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10 hidden gems in Malaga

10 hidden gems in Malaga

For all the amazing attractions that draw countless travelers to Malaga every year, it’s the city’s unique energy that ensures people keep coming back.

Rain or shine (and it’s almost always the latter), you’ll find Malaga’s lively streets packed with friendly locals, a fun atmosphere, and an optimistic buzz. There’s also a choice of 16 scenic beaches overlooking the Mediterranean Sea.

Below you’ll find ten hidden gems worth checking out while you learn Spanish in Malaga and settle into the colorful culture of the Costa del Sol.

1. La Feria de Malaga

Malaga’s vibrancy and energy come together in the third week of August when the city hosts its annual Feria de Malaga (Malaga Carnival). The week-long street festival involves free live local music, with plenty of castanet-clicking and day-long dancing in a spirited celebration of all things Andalusian. It’s the perfect embodiment of the city, condensed into one exuberant week enjoyed by locals and visitors alike.

2. Picasso’s Birthplace Museum

Malaga is famously the hometown of one of the most celebrated artists of all time — Pablo Picasso. While the comprehensive Picasso Museum is a must-see, the city is littered with lesser-known places relevant to the artist’s upbringing. We recommend a visit to the Picasso Birthplace Museum. This smaller exhibition takes a more intimate look at the prolific painter’s early works and family life within the beautiful building he grew up in.

3. Guadalhorce Nature Reserve 

Strolling among the storks, flamingos, and chameleons at this nature reserve makes you feel like a young David Attenborough. The park is one of the most important migratory stops for flights of birds coming to and from Northern Africa every year, meaning the eagle-eyed observer can spot hundreds of species every visit — so don’t forget to pack your binoculars.

4. Flamenco at the Peña Juan Breva Museum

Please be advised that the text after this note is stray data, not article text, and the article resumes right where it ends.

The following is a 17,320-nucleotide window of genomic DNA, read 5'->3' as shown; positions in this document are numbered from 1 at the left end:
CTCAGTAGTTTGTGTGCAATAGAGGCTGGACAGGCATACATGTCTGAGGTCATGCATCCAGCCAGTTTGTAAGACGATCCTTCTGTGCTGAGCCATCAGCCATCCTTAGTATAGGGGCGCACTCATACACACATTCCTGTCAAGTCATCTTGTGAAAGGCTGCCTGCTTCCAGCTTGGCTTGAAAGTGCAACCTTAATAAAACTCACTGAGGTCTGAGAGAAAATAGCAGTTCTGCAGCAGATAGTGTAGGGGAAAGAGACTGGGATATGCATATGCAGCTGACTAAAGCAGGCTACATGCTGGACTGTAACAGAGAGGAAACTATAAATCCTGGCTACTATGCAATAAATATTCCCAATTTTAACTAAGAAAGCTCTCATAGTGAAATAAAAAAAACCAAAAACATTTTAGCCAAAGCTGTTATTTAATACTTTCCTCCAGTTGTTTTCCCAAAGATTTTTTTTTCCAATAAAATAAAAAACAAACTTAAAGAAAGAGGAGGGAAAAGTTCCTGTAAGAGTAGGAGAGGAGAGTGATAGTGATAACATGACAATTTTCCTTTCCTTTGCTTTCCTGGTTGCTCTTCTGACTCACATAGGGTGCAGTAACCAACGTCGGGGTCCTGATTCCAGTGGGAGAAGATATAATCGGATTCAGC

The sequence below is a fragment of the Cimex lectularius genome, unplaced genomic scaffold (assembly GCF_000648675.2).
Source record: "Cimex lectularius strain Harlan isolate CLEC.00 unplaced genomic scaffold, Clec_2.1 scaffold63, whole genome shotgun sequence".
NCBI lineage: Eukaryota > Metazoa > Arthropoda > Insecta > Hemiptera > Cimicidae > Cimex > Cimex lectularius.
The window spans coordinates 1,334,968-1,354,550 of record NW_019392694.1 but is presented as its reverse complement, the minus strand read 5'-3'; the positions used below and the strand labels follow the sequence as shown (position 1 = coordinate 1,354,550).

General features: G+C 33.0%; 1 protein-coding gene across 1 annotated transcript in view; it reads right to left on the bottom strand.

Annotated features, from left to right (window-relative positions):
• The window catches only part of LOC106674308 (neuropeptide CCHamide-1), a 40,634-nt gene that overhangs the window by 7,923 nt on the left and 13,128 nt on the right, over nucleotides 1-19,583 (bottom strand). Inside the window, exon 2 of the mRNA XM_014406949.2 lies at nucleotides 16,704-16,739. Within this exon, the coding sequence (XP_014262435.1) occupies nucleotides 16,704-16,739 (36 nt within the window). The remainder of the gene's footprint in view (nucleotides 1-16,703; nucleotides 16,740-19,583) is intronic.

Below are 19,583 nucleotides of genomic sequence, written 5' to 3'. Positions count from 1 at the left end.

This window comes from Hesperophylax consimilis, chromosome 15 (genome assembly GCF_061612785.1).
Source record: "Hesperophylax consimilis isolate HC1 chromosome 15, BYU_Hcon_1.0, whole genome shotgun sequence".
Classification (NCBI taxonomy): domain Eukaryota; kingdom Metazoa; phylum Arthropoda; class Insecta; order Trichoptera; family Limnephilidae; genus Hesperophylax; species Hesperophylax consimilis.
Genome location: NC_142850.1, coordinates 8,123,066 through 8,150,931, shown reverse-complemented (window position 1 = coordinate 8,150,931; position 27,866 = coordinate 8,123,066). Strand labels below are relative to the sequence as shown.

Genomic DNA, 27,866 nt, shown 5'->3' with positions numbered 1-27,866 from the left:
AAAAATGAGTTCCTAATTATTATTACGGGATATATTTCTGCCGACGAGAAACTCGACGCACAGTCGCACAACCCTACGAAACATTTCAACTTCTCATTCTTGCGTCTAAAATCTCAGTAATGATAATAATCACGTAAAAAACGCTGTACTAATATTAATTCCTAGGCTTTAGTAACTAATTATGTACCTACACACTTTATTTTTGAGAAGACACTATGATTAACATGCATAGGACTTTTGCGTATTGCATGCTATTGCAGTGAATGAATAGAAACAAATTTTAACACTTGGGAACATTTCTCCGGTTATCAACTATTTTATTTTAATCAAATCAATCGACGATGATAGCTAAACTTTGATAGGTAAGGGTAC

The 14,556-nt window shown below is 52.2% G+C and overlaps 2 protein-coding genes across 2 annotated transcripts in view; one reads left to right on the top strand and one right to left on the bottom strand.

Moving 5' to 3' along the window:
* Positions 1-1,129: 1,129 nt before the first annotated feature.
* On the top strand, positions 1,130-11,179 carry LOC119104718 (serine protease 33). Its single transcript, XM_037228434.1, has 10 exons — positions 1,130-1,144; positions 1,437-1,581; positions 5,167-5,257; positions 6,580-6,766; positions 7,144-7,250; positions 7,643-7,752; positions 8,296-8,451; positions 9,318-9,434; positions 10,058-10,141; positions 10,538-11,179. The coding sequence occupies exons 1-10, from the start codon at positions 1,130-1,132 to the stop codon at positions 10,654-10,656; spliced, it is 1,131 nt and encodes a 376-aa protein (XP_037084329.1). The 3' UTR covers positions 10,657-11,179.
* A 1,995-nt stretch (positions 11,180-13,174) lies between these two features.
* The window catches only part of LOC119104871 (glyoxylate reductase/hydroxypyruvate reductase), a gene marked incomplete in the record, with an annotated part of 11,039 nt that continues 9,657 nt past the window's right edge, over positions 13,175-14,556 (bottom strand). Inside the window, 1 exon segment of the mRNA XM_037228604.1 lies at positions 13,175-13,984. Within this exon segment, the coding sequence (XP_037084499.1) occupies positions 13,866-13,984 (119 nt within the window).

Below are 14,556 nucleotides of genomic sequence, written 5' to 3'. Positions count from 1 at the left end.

Seeing flamenco in its native Andalusia is a bucket list moment. The passionate and highly energetic art form is hypnotically beautiful to witness, with both the music and striking variations of dance representing a big part of southern Spain’s identity. The Peña Juan Breva is a great place to acquaint yourself with this piece of the culture. It’s a flamenco museum by day, and the venue hosts affordable performances every Thursday and Saturday evening, complete with a free drink and tapa.

5. Mount Gibralfaro

For a hike that won’t make you too red-faced, head up Mount Gibralfaro. Although the large hill in the middle of the city is not exactly hidden, the north climb starting at Plaza de la Merced winds through the surrounding forest area and is still largely undiscovered by tourists. The hilltop view is the best in Malaga for watching the sun rising and setting over the sea, with the mountains of Morocco visible over the horizon on a clear day.

6. El Tintero

Shouting at waiters for your food is (hopefully) not a part of your typical restaurant experience — until you spend an evening at this superb seafood spot. Forget menus here — waiters fly out of the kitchen door with multiple plates in hand, expecting you to wave them down and shout “aqui!” (“here!”) in their direction so they know to deliver to your table. It can get slightly chaotic, but the exquisite food and unique energy of the place truly make it an unmissable experience.

7. Soho art district

Malaga’s designated creative quarter is packed with independent galleries, underground art studios, and vintage markets down almost every street. But the signature of this cool neighborhood is most definitely its epic street art. It ranges from small side-street portraits to magnificent ten-story murals that make the area both a joy to discover and a treasure trove for keen photographers.

8. Hammam al Andalus

Finely decorated with intricate patterns and arabesque architecture, this candle-lit spa reflects Malaga’s history. It’s a fantastically atmospheric place to rest and recharge in a thermal bath, sauna, or massage room. It’s especially restorative during the winter period when the sea gets a little too chilly for a morning dip.

9. Tejeringos

Unlike the other gems on this list, these are a food, not a place, but they are equally unmissable. Tejeringos are Malaga’s local version of the fluffy, doughy, and generally delicious churros pastry native to Spain. Tejeringos taste lighter than churros (meaning you can have more, of course). While there are many options around Malaga worth a try, city center specialist Churreria La Malagueña is the best place to start your tejeringos journey — preferably with a variety of chocolate dips.

10. Paragliding across Andalusia

Here’s one for the seasoned adventure junkies. Picture it: feeling the wind blow across your face as you glide through the air at 2000 meters above the pine forest parks below. Malaga’s city center becomes a tiny speck in the distance on the edge of the Mediterranean Sea. With plenty of year-round places to jump off from (find some options here), paragliding with an expert pilot is one of the most liberating ways to take in the breathtaking scenery of Andalusia. 

With these hidden gems in Malaga, we know you’ll fall in love with the Costa del Sol.

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